Relief from a federal sentence under old laws which have been deemed unconstitutional.

Relief from a federal sentence under old laws which have been deemed unconstitutional.

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Petition to
Public affairs United States Sentencing Commission.

Why this petition matters

Started by Malcolm Williams

This petition is intended to express the needs for retroactive application to current amendments within the United States Sentencing Guidelines/Career Offender provision, and to demonstrate the impact it would have on defendants and their families who were devastated by stiff Federal sentences that were handed down. This Career offender provision in question has dramatically shattered the lives of thousands of individuals (myself included)via: enhanced sentences which allow no  alternative avenues for relief.

For the past seven (7)years I, Malcolm Williams have been in pursuit of justice and relief from an unconstitutional Federal sentence. A sentence that was pursuant to an incorrect sentencing range/guideline, and I am a defendant who has factually displayed that absent the error the outcome of the proceeding would have been different.  The sentence in question stems from and was based on the now unconstitutionally void for vagueness "residual clause" of the United States sentencing guideline 4B1.2(a)(2) which led to defendant erroneously being designated a career offender.  This career offender designation increased defendants sentence roughly (8) years above  the original advisory guideline sentence.  

Original guideline range 77-96 months (6-8)yrs.
Enhanced guideline range 151-188 months (12-15)yrs.

Defendant was ultimately sentenced to 184 months 15 yrs.

The offense conduct which led to federal charges were are as followed:  in May of 2015 five defendants rushed into the mayor's jewelry store using Hammers and (no other weapons) smashed glass display cases grabbing an assortment of high-end watches and exiting the store. "No violence" was committed.  
All defendants were charged with one (1)count of Hobbs Act robbery. Case no:15-cr-60120-KAM

At the time of sentencing Mr. Williams had two prior convictions which qualified him as a career offender 

#1. possession with intent to distribute crack cocaine 
#2 Fleeing & attempting  to elude a police officer. 

At the time both the instant offense (Hobbs act robbery)and the prior conviction (fleeing and eluding an officer) were considered crimes of violence.

Williams previously file a section 2255 motion,an appeal in which he wanted to challenge the career offender designation.  U.S v. Williams no.16-60626 CIV-MARRA. The District Courts for the 11th cir denied this appeal.

Following Mr. Williams sentencing, on January 27, 2016 the United States sentencing commission amended the career offender guidelines removing the residual clause from the United States sentencing guidelines.  

As of August 1, 2016 the residual Clause of the career offender guidelines "no longer exist".

Hence, if Mr.Williams were sentenced after the 2016 Amendment to the sentencing guideline his advisory guideline range would have remained at 77-96 months imprisonment.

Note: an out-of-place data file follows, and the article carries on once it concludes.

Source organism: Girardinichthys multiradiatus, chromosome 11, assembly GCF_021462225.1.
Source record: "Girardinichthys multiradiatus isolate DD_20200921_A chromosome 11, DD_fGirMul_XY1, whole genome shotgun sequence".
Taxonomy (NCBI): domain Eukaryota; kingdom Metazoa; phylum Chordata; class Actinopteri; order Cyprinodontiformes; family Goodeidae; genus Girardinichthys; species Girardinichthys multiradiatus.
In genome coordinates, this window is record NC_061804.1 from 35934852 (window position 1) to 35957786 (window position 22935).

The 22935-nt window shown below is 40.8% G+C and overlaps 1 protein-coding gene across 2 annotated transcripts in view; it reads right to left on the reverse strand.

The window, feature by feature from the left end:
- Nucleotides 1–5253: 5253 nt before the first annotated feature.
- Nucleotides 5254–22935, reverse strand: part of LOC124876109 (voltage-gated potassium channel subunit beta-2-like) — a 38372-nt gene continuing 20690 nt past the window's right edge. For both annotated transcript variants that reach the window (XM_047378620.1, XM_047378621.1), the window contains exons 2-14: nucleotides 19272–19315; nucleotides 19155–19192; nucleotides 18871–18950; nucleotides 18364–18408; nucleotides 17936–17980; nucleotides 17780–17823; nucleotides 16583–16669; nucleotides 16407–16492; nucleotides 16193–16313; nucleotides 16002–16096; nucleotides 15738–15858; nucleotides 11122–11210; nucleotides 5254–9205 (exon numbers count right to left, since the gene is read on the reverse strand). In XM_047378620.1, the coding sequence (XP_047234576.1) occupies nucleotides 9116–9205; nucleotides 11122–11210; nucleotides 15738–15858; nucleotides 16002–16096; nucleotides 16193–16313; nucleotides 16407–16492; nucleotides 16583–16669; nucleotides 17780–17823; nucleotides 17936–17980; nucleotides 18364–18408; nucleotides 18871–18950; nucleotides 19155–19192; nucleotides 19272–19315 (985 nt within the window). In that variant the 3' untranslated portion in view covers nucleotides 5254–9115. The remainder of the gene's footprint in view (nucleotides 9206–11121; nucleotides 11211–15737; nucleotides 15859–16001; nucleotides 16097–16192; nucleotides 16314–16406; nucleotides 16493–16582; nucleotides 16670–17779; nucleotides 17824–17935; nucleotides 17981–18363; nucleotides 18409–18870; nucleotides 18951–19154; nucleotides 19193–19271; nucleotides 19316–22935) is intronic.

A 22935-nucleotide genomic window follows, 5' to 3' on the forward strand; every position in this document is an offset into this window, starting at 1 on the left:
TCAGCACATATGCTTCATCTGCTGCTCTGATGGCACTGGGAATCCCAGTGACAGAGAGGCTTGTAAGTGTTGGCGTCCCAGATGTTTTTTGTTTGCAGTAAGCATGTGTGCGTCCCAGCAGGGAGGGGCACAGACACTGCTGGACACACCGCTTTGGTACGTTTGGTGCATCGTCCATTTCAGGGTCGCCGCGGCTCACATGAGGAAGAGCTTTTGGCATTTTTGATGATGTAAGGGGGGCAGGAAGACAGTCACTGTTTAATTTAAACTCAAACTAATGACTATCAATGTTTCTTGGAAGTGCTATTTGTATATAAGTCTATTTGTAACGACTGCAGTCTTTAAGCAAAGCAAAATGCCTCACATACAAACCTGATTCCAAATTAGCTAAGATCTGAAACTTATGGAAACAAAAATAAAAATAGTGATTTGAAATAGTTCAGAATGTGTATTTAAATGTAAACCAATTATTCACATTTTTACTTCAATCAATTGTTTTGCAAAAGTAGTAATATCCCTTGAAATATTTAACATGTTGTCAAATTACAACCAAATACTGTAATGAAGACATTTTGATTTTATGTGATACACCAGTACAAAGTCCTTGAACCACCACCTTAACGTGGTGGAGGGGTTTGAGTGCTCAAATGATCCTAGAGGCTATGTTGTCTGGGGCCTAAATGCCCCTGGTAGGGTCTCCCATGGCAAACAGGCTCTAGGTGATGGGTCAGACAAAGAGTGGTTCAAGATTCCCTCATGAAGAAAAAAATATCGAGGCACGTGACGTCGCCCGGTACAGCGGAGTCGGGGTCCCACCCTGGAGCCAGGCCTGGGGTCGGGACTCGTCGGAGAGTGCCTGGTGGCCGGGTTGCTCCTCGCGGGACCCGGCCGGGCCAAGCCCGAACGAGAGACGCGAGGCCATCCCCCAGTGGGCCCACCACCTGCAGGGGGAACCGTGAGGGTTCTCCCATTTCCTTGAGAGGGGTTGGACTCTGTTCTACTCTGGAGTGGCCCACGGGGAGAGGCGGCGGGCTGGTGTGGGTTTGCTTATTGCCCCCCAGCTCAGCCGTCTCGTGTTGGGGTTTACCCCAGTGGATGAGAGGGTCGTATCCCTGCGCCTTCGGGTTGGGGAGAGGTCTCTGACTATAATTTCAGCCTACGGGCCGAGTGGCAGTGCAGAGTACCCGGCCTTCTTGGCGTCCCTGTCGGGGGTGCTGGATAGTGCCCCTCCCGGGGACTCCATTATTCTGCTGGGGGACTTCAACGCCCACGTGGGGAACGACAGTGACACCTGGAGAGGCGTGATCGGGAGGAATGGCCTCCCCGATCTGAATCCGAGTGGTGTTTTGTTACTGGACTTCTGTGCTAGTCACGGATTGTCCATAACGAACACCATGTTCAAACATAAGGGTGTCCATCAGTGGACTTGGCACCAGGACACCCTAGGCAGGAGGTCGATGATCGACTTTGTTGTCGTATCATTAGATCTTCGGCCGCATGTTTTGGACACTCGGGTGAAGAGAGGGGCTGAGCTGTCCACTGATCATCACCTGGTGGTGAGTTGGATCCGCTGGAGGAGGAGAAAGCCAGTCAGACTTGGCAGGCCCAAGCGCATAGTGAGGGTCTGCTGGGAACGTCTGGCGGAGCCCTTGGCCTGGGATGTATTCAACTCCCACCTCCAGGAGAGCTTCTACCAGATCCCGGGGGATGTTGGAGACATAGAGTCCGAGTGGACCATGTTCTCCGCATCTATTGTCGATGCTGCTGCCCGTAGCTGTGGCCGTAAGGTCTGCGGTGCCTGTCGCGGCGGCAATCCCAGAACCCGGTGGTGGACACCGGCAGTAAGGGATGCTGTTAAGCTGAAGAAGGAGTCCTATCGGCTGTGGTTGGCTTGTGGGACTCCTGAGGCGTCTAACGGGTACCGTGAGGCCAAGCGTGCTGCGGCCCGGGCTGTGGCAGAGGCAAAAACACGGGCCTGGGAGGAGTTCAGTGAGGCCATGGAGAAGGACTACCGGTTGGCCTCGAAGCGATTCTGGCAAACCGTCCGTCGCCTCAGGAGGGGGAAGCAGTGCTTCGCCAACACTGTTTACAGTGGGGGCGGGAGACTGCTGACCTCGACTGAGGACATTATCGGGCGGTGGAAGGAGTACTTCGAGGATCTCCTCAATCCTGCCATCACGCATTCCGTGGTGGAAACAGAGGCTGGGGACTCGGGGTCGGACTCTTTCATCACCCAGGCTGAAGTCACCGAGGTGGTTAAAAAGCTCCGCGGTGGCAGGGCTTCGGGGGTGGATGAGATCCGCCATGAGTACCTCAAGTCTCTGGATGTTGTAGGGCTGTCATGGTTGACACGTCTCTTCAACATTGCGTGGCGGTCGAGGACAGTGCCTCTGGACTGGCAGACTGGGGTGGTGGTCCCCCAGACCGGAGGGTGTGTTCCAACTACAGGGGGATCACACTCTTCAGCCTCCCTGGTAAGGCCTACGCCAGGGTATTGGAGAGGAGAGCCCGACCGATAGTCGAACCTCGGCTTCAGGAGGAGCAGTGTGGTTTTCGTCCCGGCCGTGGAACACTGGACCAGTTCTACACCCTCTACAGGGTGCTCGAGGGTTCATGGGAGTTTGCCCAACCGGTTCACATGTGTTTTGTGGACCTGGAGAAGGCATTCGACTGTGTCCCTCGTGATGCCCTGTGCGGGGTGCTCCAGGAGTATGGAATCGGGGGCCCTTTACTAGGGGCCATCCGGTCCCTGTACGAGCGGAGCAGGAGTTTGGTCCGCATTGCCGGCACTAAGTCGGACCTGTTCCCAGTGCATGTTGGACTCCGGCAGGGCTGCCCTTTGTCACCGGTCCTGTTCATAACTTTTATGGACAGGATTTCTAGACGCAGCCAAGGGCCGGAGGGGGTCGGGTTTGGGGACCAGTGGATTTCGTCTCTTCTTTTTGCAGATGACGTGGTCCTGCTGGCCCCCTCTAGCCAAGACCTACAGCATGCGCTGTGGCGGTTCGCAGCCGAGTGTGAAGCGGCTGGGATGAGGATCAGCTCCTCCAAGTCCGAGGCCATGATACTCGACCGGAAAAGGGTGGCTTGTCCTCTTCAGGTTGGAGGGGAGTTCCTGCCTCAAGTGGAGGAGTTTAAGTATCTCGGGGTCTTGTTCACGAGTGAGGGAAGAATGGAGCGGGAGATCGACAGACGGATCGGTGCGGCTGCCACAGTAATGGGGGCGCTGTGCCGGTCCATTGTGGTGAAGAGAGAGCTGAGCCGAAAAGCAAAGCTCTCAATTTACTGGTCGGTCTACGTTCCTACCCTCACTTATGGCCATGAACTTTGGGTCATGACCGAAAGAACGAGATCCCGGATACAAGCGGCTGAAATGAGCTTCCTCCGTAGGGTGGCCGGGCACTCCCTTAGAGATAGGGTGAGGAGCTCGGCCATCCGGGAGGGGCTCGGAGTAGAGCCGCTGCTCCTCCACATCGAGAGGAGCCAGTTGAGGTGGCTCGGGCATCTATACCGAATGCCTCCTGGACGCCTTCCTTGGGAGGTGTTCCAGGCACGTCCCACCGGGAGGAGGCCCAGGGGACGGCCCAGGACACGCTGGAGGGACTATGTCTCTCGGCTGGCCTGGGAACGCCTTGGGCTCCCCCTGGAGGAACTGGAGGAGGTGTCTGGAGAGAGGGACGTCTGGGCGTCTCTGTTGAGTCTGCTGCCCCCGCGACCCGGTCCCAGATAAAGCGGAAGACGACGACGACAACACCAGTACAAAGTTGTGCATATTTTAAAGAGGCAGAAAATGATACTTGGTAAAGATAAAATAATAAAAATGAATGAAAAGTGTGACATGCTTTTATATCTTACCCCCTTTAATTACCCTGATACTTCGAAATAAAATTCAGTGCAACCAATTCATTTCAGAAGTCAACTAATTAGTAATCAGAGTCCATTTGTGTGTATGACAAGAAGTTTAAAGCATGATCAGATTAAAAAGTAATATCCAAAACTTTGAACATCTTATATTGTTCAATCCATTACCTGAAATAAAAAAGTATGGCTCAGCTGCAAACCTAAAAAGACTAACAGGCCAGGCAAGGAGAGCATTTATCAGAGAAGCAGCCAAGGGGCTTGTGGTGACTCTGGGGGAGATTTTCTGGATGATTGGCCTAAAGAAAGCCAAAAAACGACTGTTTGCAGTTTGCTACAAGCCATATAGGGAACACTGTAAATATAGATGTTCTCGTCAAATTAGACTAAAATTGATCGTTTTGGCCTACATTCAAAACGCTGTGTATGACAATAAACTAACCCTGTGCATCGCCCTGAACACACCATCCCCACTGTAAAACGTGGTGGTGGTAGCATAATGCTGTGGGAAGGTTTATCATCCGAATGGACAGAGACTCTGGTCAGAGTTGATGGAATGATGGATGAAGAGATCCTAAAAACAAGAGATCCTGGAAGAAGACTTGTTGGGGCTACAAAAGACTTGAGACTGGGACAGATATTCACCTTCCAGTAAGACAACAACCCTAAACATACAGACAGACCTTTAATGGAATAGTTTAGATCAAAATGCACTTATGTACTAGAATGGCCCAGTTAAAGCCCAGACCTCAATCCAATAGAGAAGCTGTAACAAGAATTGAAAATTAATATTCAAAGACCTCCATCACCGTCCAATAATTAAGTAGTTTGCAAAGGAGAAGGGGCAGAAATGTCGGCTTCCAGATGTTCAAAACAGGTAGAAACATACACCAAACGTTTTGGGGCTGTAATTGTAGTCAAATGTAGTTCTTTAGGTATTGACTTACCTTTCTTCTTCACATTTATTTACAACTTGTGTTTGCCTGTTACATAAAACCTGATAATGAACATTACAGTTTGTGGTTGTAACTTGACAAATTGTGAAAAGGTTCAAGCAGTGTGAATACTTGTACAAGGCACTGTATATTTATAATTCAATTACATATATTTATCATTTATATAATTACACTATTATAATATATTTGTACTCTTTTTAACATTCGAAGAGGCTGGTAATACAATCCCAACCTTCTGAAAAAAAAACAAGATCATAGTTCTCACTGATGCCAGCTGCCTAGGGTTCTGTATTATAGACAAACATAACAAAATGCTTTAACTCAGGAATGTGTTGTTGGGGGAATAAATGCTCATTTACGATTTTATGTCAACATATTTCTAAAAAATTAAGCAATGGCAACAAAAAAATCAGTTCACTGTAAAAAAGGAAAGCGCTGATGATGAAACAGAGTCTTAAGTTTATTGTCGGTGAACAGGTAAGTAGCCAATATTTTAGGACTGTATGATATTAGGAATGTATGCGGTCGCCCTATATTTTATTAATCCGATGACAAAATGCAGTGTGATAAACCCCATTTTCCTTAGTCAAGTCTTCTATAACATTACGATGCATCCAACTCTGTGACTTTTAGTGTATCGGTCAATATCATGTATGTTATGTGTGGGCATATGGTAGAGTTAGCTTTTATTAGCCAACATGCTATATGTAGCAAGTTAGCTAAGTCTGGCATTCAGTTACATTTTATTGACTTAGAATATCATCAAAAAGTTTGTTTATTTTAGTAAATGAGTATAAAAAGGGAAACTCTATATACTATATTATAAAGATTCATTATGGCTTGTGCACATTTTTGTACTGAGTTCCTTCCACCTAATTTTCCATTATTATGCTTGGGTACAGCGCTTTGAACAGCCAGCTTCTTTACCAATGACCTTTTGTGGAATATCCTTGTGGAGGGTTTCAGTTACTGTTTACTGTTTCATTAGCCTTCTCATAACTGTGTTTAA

Nearly five years after Williams was sentence the U.S court of appeals for the Eleventh Circuit on March 24, 2020 reviewed Criminal Appeals for two (2 )of Mr. Williams co-conspirators in this instant case to determine whether a conviction for a Hobbs Act Robbery qualifies as a crime of violence under the sentencing guidelines. The Eleventh Circuit concluded that Hobbs Act robbery "does not" qualify as a crime of violence under the current version of the United States sentencing guideline section 4B1.2 (a).  See U.S v. Eason 953 F.3d 1184 (11th sir 2020).

A conviction for Hobbs Act robbery therefore cannot serve as a predicate for a career offender enhancement based upon the eleventh circuit holding in the co-conspirators Eason & Styles' decision concluding that fleeing and eluding -- like Hobbs Act robbery -- is not a crime of violence.  

One would believe that this intervening ruling would essentially disqualify co-defendant Williams' Hobbs Act conviction as a predicate offense for career offender purposes as well,for without a qualifying predicate offense the career offender enhancement cannot stand.

Williams asserts that his sentence as a career offender under 4B1.1 then resulted from an incorrect guideline range in violation of the due process clause of the United States Constitution. For Williams has demonstrated that his guideline application was erroneous, as noted his base offense level was increased, and the career offender enhancement was applied based on his instant offense (Hobbs act robbery)and his prior conviction (fleeing and eluding), neither of which is a crime of violence.
The lack of retroactive applications continues to expose the cancers within our criminal justice system,while shining a spotlight on the broken trust by our leaders and elected officials. This broken trust is evident when amendments are made to statutes and laws, which are acknowledged as flawed/wrong , but yet and still are not given "retroactive applications" affording those previously victimized by those same statutes and laws the opportunity to seek relief.

My name is Malcolm Williams and I am a defendant who can positively benefit from a retroactive application of the Residual Clause of the U.S.S.G. United States Sentencing Guidelines.

541 have signed. Let’s get to 1,000!